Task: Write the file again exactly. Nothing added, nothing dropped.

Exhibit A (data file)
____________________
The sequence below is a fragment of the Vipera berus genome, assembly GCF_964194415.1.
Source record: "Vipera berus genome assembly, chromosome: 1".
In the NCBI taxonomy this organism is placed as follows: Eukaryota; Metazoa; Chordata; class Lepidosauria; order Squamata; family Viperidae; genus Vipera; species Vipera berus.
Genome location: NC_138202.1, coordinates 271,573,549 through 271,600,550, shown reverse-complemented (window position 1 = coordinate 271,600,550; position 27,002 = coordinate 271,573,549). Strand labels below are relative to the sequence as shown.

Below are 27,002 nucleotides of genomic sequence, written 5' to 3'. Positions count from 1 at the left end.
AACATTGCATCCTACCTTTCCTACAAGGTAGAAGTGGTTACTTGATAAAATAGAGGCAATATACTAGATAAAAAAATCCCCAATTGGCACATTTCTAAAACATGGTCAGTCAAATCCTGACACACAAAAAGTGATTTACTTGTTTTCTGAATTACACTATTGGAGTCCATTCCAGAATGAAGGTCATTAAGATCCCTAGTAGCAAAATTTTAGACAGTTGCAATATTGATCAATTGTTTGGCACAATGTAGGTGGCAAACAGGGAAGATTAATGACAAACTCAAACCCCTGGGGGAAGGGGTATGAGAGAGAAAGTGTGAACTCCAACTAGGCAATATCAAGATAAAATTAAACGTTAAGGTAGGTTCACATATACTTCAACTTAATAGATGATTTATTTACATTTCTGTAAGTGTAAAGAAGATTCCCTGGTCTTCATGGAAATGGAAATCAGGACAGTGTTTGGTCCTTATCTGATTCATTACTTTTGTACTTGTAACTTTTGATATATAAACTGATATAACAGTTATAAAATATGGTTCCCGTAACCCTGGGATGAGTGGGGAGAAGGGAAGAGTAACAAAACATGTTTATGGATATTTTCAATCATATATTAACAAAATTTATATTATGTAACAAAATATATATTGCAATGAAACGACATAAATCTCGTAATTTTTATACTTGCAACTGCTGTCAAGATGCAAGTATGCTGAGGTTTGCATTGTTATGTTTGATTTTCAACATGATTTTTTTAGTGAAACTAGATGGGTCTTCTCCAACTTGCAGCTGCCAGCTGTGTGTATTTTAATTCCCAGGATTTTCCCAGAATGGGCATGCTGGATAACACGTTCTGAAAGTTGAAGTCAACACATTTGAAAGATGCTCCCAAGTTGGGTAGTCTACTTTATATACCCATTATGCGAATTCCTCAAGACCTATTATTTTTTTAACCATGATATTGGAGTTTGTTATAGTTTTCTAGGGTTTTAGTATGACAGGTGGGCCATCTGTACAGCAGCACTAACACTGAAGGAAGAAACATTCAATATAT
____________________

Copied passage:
The sequence below is a fragment of the Vipera berus genome, assembly GCF_964194415.1.
Source record: "Vipera berus genome assembly, chromosome: 1".
In the NCBI taxonomy this organism is placed as follows: Eukaryota; Metazoa; Chordata; class Lepidosauria; order Squamata; family Viperidae; genus Vipera; species Vipera berus.
Genome location: NC_138202.1, coordinates 271,573,549 through 271,600,550, shown reverse-complemented (window position 1 = coordinate 271,600,550; position 27,002 = coordinate 271,573,549). Strand labels below are relative to the sequence as shown.

Below are 27,002 nucleotides of genomic sequence, written 5' to 3'. Positions count from 1 at the left end.
AACATTGCATCCTACCTTTCCTACAAGGTAGAAGTGGTTACTTGATAAAATAGAGGCAATATACTAGATAAAAAAATCCCCAATTGGCACATTTCTAAAACATGGTCAGTCAAATCCTGACACACAAAAAGTGATTTACTTGTTTTCTGAATTACACTATTGGAGTCCATTCCAGAATGAAGGTCATTAAGATCCCTAGTAGCAAAATTTTAGACAGTTGCAATATTGATCAATTGTTTGGCACAATGTAGGTGGCAAACAGGGAAGATTAATGACAAACTCAAACCCCTGGGGGAAGGGGTATGAGAGAGAAAGTGTGAACTCCAACTAGGCAATATCAAGATAAAATTAAACGTTAAGGTAGGTTCACATATACTTCAACTTAATAGATGATTTATTTACATTTCTGTAAGTGTAAAGAAGATTCCCTGGTCTTCATGGAAATGGAAATCAGGACAGTGTTTGGTCCTTATCTGATTCATTACTTTTGTACTTGTAACTTTTGATATATAAACTGATATAACAGTTATAAAATATGGTTCCCGTAACCCTGGGATGAGTGGGGAGAAGGGAAGAGTAACAAAACATGTTTATGGATATTTTCAATCATATATTAACAAAATTTATATTATGTAACAAAATATATATTGCAATGAAACGACATAAATCTCGTAATTTTTATACTTGCAACTGCTGTCAAGATGCAAGTATGCTGAGGTTTGCATTGTTATGTTTGATTTTCAACATGATTTTTTTAGTGAAACTAGATGGGTCTTCTCCAACTTGCAGCTGCCAGCTGTGTGTATTTTAATTCCCAGGATTTTCCCAGAATGGGCATGCTGGATAACACGTTCTGAAAGTTGAAGTCAACACATTTGAAAGATGCTCCCAAGTTGGGTAGTCTACTTTATATACCCATTATGCGAATTCCTCAAGACCTATTATTTTTTTAACCATGATATTGGAGTTTGTTATAGTTTTCTAGGGTTTTAGTATGACAGGTGGGCCATCTGTACAGCAGCACTAACACTGAAGGAAGAAACATTCAATATAT